The big news at the start of 2014 on the Open Badges front is that there’s a new Badge Alliance to grow and develop the wider ecosystem. The Badge Alliance is a non-profit organisation to be led by Erin Knight, co-founder of the Open Badges Infrastructure (OBI). Over the next few months she’ll be joined at the Badge Alliance with a few members of the current Open Badges team. There’s more detail in Erin’s blog post.
Happily, Mozilla will continue to develop and nurture the open source technical stack behind the OBI. The next milestone is the release of BadgeKit in the next few months. This should remove any remaining friction from issuing Open Badges. For more on BadgeKit be sure to follow the blogs of Sunny Lee and Chris McAvoy. And, as ever, you should also follow Carla Casilli’s posts on badge system design.
If you want to keep up with what’s going on with Open Badges in general, the easiest thing to do is to keep tabs on the Open Badges blog. The weekly ‘Badger Beats’ in particular is a useful round-up of news from the world of badges. There’s also a good deal of conversation within the Open Badges discussion group. This is a friendly forum for those planning to dip their toes into the water for the first time.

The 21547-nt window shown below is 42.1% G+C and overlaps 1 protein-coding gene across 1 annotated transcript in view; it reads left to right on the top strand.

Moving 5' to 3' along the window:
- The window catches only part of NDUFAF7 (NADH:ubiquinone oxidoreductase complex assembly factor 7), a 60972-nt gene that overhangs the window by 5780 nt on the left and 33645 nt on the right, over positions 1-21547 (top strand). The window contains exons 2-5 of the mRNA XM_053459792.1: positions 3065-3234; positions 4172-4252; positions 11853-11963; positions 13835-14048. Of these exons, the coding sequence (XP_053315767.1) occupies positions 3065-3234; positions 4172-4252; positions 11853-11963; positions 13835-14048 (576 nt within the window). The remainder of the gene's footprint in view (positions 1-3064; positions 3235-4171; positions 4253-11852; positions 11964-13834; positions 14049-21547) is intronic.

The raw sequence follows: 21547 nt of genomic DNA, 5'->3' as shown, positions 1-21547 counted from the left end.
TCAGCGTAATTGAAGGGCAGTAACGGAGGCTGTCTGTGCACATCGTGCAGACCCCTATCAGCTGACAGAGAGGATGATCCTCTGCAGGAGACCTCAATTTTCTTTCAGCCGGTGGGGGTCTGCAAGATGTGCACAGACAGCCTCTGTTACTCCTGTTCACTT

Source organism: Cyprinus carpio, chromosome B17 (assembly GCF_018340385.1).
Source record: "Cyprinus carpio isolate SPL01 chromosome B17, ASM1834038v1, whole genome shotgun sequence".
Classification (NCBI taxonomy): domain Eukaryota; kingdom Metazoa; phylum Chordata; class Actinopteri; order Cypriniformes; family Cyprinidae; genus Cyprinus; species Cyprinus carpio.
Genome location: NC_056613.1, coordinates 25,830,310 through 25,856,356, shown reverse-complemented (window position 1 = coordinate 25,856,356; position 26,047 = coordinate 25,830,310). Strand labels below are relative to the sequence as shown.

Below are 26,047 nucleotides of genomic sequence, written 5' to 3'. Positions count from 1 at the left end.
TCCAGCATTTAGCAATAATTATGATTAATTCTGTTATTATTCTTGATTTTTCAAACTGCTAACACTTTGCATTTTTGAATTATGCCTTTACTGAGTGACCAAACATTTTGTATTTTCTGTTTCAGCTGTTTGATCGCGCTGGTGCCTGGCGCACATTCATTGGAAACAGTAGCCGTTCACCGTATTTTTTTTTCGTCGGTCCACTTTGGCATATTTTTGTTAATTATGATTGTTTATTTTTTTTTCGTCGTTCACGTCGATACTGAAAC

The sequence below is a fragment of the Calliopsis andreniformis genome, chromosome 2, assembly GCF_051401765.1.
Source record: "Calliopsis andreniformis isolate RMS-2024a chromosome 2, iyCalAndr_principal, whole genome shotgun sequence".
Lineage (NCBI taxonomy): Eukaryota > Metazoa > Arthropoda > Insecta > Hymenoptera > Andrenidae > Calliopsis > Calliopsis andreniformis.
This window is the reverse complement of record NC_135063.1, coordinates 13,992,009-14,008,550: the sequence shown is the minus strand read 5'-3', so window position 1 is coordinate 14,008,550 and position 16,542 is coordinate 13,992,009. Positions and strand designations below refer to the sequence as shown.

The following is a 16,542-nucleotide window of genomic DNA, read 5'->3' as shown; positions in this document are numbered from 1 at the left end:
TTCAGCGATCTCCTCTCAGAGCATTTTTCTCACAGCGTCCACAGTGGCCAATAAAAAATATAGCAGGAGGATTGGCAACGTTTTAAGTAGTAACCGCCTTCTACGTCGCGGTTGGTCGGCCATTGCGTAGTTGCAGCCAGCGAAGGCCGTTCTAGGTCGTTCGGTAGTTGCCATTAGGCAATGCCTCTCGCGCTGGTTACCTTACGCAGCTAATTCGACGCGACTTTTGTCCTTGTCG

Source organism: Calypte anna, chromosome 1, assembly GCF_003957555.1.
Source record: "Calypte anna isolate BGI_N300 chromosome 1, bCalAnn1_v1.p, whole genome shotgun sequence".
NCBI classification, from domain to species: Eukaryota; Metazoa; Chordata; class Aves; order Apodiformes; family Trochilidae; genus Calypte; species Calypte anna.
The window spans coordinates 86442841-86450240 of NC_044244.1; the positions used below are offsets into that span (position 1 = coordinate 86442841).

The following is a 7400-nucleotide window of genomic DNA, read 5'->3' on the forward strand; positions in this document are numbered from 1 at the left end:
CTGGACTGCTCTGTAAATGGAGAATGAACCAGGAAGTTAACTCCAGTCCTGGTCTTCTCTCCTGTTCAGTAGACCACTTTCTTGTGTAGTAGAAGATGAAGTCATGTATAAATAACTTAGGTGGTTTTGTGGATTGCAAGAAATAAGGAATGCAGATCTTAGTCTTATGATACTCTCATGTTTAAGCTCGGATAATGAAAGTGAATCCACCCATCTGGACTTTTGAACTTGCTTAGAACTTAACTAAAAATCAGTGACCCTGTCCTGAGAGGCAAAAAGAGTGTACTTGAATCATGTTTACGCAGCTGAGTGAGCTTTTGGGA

Having joined Mozilla in 2012 to work both on the Open Badges project and (what’s grown into) the Web Literacy Map. I’m delighted that the former has been incubated with such success. I’m also pleased that the latter is to underpin both the next iteration of Webmaker and Mozilla’s aims to create a more web literate planet.
If you’d like to get involved with Mozilla’s work to create a better web then we’d love to have you onboard! The easiest way to get involved with the two projects I’ve mentioned is to join their respective weekly calls. The Open Badges community call is every Wednesday, and you can join us for the new #TeachTheWeb community call every Thursday.
Questions? I’ll do my best to respond to them in the comments below.
Last week I was in Toronto for a Webmaker workweek. It was a little different so I’m going to eschew the usual bullet points for a more image-based review.
After assembling on Saturday evening and Sunday morning, the #TeachTheWeb team came together to ensure we could get started as soon as possible. We discussed the semantics and nomenclature around Webmaker resources and Michelle walked us through a potential production cycle:
Next, we put up all the scrum tasks for the workweek:
…and then we played dodgeball on trampolines. Obviously.